Second, the law addresses behaviors, not persons. In other words, good laws treat all persons equally, but not necessarily what persons do equally. People may be born with certain sexual inclinations or acquire them later in life, but that’s irrelevant to what the law should be. Laws deal with actions, not attractions—with what people do, not what they feel like doing. That’s why the parallels to the civil rights struggles regarding race are fallacious. Skin color is not a behavior, but same sex relations and same-sex marriage are behaviors. You will find many former homosexuals but you will never find a former Black, Hispanic or Caucasian.
Third, everyone puts limits on marriage—if marriage had no definition it wouldn’t be anything. Even most same-sex marriage proponents want to define marriage in such a way so groups cannot marry and relatives cannot marry. Are those homosexual activists bigots when they advocate that marriage not include groups, relatives or other parties? Of course not! They are not violating anyone’s rights. Likewise, conservatives who advocate that marriage not include same-sex relationships are not violating anyone’s rights either. Defining marriage in accordance with the facts of nature is not bigotry—it’s biology.
Some will ignore those biological realities and object, “But men and women are the same so there’s no difference between homosexual and heterosexual relationships!”
If that were true, no one would be arguing for same-sex marriage. The very fact people demand same-sex marriage is precisely because they know men and women are drastically different. If men and women were the same, no one would be spending time and energy trying to get same-sex marriage approved. They would simply marry someone of the opposite sex—which according to them is the same as someone of the same sex—and be done with it.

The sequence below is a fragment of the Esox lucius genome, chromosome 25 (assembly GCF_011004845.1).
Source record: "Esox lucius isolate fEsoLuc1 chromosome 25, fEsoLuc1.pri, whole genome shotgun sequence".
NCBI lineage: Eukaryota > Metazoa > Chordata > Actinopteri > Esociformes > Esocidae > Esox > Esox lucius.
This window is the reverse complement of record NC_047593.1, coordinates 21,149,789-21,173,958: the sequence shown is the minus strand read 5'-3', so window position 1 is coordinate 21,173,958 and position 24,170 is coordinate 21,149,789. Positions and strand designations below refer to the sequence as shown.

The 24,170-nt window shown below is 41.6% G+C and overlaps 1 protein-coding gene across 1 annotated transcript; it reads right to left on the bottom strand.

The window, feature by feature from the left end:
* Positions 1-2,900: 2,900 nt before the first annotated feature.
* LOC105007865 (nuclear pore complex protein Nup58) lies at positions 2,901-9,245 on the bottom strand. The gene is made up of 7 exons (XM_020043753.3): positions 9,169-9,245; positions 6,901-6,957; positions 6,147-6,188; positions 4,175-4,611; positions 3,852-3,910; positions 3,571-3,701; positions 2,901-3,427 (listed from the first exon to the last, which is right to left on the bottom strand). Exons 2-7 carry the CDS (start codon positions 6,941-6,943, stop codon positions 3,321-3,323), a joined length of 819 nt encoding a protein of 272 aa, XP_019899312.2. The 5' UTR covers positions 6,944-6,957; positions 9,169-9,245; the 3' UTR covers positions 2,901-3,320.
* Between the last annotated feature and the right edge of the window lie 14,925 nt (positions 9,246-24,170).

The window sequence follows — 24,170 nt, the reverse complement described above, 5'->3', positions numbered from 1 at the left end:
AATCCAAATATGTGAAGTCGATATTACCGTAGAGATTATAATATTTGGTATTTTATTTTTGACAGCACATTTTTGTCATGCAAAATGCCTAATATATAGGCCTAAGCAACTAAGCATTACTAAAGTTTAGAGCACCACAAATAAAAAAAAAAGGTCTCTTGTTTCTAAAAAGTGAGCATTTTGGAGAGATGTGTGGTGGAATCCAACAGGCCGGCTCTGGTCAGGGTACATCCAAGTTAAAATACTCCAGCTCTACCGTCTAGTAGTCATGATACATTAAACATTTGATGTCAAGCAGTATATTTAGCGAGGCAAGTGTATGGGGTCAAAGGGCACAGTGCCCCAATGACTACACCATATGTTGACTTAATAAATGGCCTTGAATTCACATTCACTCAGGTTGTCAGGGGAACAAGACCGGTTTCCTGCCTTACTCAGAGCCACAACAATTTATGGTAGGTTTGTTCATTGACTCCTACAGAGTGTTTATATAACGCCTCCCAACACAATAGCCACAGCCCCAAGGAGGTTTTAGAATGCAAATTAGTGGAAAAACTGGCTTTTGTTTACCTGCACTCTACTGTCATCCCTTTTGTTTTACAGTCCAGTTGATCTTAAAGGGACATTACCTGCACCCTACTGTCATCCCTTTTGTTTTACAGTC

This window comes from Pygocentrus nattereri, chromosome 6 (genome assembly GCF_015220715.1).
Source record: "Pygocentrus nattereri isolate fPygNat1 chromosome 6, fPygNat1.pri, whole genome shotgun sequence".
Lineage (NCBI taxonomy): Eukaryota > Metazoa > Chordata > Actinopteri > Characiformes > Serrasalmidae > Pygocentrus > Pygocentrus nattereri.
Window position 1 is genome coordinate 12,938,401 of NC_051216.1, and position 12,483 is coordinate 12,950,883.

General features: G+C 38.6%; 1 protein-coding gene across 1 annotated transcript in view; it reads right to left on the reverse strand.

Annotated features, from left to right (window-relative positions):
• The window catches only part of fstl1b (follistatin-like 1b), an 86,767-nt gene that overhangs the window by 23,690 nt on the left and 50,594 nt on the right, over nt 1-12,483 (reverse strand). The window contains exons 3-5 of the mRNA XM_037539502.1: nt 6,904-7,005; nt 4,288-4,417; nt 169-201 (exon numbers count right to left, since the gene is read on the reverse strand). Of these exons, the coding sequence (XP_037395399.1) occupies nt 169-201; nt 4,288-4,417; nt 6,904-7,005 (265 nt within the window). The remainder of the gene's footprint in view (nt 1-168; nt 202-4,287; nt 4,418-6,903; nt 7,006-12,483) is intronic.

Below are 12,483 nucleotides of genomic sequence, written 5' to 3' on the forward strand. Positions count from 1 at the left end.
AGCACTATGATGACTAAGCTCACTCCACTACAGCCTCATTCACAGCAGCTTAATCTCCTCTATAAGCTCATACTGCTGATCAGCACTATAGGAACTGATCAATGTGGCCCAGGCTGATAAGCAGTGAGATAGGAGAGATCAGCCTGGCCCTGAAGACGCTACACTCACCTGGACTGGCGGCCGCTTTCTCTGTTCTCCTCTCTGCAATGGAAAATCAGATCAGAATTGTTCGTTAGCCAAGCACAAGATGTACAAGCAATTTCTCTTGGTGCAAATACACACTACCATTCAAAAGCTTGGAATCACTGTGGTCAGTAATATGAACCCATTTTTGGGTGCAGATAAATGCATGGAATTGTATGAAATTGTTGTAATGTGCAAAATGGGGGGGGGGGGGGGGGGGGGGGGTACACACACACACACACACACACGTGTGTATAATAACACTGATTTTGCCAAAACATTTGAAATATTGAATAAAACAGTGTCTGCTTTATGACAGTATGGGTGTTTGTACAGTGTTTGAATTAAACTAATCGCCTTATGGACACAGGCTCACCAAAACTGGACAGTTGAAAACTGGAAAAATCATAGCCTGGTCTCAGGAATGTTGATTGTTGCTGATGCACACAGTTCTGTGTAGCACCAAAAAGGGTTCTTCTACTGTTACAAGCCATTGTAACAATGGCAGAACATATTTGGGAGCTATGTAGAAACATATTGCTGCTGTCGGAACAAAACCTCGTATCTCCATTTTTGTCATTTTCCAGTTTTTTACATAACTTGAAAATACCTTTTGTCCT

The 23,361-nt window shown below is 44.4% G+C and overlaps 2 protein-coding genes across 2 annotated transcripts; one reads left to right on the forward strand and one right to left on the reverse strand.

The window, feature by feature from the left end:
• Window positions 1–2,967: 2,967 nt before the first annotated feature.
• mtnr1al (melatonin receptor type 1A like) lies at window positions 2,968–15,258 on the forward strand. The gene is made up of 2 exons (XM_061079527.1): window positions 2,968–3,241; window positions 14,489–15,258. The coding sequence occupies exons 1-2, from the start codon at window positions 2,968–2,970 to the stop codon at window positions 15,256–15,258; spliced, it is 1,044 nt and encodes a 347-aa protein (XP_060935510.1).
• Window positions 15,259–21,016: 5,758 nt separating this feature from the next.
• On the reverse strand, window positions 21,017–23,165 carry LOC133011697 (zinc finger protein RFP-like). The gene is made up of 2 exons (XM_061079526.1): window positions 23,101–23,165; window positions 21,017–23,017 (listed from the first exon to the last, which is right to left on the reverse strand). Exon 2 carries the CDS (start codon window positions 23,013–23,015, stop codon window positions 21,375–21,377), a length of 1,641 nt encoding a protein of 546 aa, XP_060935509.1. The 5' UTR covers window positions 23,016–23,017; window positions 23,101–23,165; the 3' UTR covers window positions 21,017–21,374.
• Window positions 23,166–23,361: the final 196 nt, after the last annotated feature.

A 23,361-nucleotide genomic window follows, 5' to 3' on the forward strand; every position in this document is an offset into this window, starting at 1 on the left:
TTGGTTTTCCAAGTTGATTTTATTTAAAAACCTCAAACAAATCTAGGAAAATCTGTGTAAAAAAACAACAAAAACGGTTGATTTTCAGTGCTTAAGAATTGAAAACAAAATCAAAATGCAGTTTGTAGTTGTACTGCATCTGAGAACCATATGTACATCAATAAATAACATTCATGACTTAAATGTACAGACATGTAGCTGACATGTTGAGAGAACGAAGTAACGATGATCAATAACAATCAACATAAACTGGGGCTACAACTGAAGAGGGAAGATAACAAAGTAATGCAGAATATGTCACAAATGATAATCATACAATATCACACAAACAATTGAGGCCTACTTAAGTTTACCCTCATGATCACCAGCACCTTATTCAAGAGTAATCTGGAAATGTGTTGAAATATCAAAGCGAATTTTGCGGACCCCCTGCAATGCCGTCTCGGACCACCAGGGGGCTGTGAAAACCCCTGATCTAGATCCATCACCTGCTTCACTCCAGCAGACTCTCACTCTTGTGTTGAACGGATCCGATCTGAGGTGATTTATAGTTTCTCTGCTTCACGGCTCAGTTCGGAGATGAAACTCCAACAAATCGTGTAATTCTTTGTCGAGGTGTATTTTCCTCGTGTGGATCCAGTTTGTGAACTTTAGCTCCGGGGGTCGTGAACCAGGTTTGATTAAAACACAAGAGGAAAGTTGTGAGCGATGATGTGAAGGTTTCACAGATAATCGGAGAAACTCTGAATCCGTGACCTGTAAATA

But why not promote both natural marriage and same sex marriage?
Several reasons, but I can only briefly mention three.
First, same-sex marriage would make the institution of marriage genderless. There would not be two forms of marriage—natural and same-sex—but marriage legally and culturally would become a genderless institution about merely coupling. In Massachusetts it’s Partner A and Partner B. In other words, same-sex marriage divorces children from marriage. The law is a great teacher, and same-sex marriage teaches that marriage is about adult desires, not the needs of children. Marriage should be more about what children need than what adults want. If marriage isn’t about the needs of children, then what institution is about children and the next generation? So homosexuality really isn’t the issue here—making marriage genderless and childless is.
Second, since natural marriage and same-sex marriage are different behaviors with different outcomes they should not be equated legally. To see this, consider two questions.
Question 1: What would be the benefits to society if everyone lived faithfully in natural marriage? It would benefit everyone in society because it would result in a massive reduction in poverty, crime, child abuse, welfare, and government spending.